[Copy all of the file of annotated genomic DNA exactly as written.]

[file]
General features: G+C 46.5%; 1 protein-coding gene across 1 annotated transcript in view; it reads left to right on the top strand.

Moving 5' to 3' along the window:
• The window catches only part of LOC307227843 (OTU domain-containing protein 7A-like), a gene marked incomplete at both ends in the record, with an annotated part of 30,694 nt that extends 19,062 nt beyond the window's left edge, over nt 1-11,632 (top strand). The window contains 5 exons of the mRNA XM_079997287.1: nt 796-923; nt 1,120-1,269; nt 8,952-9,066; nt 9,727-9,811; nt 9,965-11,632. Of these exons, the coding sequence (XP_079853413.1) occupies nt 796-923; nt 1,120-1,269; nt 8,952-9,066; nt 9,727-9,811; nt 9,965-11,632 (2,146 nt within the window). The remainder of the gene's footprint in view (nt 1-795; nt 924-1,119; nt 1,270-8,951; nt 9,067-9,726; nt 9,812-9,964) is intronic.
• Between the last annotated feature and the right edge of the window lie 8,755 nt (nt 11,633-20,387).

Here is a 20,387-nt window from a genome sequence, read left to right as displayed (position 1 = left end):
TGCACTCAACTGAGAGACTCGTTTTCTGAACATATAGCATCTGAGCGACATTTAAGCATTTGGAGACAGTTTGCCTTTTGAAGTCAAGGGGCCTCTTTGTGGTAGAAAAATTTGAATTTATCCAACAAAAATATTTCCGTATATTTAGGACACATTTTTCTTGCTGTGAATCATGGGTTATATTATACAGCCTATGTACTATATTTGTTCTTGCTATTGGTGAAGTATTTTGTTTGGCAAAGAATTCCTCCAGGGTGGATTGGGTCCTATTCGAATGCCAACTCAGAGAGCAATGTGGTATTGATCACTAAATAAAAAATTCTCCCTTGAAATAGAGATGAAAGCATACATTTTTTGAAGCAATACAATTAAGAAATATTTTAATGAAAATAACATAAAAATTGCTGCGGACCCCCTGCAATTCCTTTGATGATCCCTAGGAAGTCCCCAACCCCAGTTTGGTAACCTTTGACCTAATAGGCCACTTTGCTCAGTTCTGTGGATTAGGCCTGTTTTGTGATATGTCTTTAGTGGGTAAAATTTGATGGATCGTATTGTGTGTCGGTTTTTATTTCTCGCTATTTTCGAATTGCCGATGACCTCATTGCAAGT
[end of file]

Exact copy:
General features: G+C 46.5%; 1 protein-coding gene across 1 annotated transcript in view; it reads left to right on the top strand.

Moving 5' to 3' along the window:
• The window catches only part of LOC307227843 (OTU domain-containing protein 7A-like), a gene marked incomplete at both ends in the record, with an annotated part of 30,694 nt that extends 19,062 nt beyond the window's left edge, over nt 1-11,632 (top strand). The window contains 5 exons of the mRNA XM_079997287.1: nt 796-923; nt 1,120-1,269; nt 8,952-9,066; nt 9,727-9,811; nt 9,965-11,632. Of these exons, the coding sequence (XP_079853413.1) occupies nt 796-923; nt 1,120-1,269; nt 8,952-9,066; nt 9,727-9,811; nt 9,965-11,632 (2,146 nt within the window). The remainder of the gene's footprint in view (nt 1-795; nt 924-1,119; nt 1,270-8,951; nt 9,067-9,726; nt 9,812-9,964) is intronic.
• Between the last annotated feature and the right edge of the window lie 8,755 nt (nt 11,633-20,387).

Here is a 20,387-nt window from a genome sequence, read left to right as displayed (position 1 = left end):
TGCACTCAACTGAGAGACTCGTTTTCTGAACATATAGCATCTGAGCGACATTTAAGCATTTGGAGACAGTTTGCCTTTTGAAGTCAAGGGGCCTCTTTGTGGTAGAAAAATTTGAATTTATCCAACAAAAATATTTCCGTATATTTAGGACACATTTTTCTTGCTGTGAATCATGGGTTATATTATACAGCCTATGTACTATATTTGTTCTTGCTATTGGTGAAGTATTTTGTTTGGCAAAGAATTCCTCCAGGGTGGATTGGGTCCTATTCGAATGCCAACTCAGAGAGCAATGTGGTATTGATCACTAAATAAAAAATTCTCCCTTGAAATAGAGATGAAAGCATACATTTTTTGAAGCAATACAATTAAGAAATATTTTAATGAAAATAACATAAAAATTGCTGCGGACCCCCTGCAATTCCTTTGATGATCCCTAGGAAGTCCCCAACCCCAGTTTGGTAACCTTTGACCTAATAGGCCACTTTGCTCAGTTCTGTGGATTAGGCCTGTTTTGTGATATGTCTTTAGTGGGTAAAATTTGATGGATCGTATTGTGTGTCGGTTTTTATTTCTCGCTATTTTCGAATTGCCGATGACCTCATTGCAAGT